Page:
Cross-scalar Politics of Legitimation

Type: Virtual Paper
Theme: Ethnonationalism and Exclusion Around the World
Sponsor Groups: Development Geographies Specialty Group
Poster #:
Day: 4/10/2021
Start / End Time: 9:35 AM / 10:50 AM (PDT)
Room: Virtual 45
Organizers: Daniel Esser
Chairs: Daniel Esser


This virtual paper session comprises a diverse set of scholarly contributions, each grappling empirically with competing claims for legitimacy amid “spatialized power” (Sassen 2001). Historically as much as in the present era of resurgent ethnonationalism, material manifestations and narrative rationalizations of authority have been at the heart of social organization and spatial control. Associated political struggles have unfolded sub-nationally and nationally but also regionally and—increasingly—at the global scale. The session juxtaposes research on such processes of cross-scalar legitimation.

Presentations highlight actions and justifications by those vested in the status quo as well as those challenging it. These battles are not only fought with words; several of the papers discuss scenarios that are either acutely or latently violent. The first presentation analyzes first-person narratives of former military officers in the 1971 Bangladesh Liberation War and finds mostly disparate and self-interested agendas. The second presentation examines ethnonationalist symbols on both sides of the United Nations Buffer Zone on the divided island of Cyprus with a view to understanding how they consolidate geographical fixity (Brenner 1998) and thus reify spatial control. The third presentation investigates standoffs between European Union member states and non-governmental search and rescue operations in the Mediterranean Sea and argues that rescue boats represent mobile sites of resistance against the perceived singularity of state authority. Finally, the fourth presentation traces the stunted integration of internally displaced rural farmers in Medellín, Colombia into the urban fabric and posits that displaced peasants have morphed from “tolerated citizens” to “failed citizens” (Anderson 2013).

Situated in South Asia, the Mediterranean and South America, the geographical sites and sociolegal terrains of the different projects prompt us to discover translocational similarities and appreciate distinctions. Moreover, they allow us to shed a constructively critical light on existing theories of legitimacy in the context of conflicting territorialities (Mack 1986) and their accompanying rhetoric.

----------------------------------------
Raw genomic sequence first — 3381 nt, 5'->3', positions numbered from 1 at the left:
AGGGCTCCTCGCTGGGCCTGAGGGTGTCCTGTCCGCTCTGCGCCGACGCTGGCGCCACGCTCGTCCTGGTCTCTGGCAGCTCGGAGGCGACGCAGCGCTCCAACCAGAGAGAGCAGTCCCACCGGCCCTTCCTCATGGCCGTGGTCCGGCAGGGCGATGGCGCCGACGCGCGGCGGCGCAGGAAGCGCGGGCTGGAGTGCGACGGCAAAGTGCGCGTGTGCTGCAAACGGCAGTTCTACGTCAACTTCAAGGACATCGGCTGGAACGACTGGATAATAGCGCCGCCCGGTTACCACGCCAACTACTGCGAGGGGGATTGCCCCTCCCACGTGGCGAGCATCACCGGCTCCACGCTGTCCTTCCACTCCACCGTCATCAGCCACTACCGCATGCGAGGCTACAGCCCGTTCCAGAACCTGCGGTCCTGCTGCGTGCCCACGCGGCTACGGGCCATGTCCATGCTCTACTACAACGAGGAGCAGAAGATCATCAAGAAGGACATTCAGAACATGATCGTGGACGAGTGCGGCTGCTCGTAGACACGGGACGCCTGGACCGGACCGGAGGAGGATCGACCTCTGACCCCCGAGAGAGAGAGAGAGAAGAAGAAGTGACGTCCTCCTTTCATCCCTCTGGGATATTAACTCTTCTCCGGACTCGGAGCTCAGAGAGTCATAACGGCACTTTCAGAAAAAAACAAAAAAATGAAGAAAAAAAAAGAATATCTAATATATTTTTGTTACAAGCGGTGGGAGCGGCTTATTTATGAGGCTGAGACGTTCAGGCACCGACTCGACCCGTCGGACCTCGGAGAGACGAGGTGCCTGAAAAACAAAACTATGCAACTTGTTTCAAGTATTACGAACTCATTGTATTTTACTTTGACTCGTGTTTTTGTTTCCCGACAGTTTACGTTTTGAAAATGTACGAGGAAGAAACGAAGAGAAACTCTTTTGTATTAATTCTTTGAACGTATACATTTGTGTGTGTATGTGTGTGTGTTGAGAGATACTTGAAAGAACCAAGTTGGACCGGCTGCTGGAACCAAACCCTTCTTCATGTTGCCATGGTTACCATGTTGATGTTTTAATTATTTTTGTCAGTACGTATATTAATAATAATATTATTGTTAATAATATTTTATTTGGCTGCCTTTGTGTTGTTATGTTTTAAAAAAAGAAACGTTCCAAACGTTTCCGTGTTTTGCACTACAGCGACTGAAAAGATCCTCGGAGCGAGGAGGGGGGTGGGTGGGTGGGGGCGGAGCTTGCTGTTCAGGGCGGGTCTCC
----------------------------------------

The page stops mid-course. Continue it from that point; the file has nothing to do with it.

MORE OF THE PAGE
Anderson, Bridget (2013) Us and Them? The Dangerous Politics of Immigration Controls. Oxford: Oxford University Press.
Brenner, Neil (1998) “Between Fixity and Motion: Accumulation, Territorial Organization and the Historical Geography of Spatial Scale.” Environment and Planning D: Society and Space 16(4), pp. 459-481.
Sack, Robert David (1986) Human Territoriality: Its Theory and History. Cambridge: Cambridge University Press.
Sassen, Saskia (2001) “The City: Between Topographic Representation and Spatialized Power Projects.” Art Journal 60(2), pp. 12-20.


Type Details Minutes Start Time
Presenter Kyle Evered*, Michigan State University, Soma Chaudhuri, Michigan State University, Siddharth Chandra, Michigan State University, Competing narratives of the 1971 Bangladesh Liberation War and associated genocide: a geopolitical analysis of leading officers’ accounts 15 9:35 AM
Presenter John Oswald*, Eastern Michigan University, Projecting Ethnonational Identity Across a Contested Land: Analyzing the Symbolic Landscape of Divided Cyprus. 15 9:50 AM
Presenter Claudia Maria Lopez*, California State University, Long Beach, A Typology of Belonging: Displacement, Resettlement, and Urban Citizenship in the Medellín “Miracle.” 15 10:05 AM
Discussant Daniel Esser American University 15 10:20 AM

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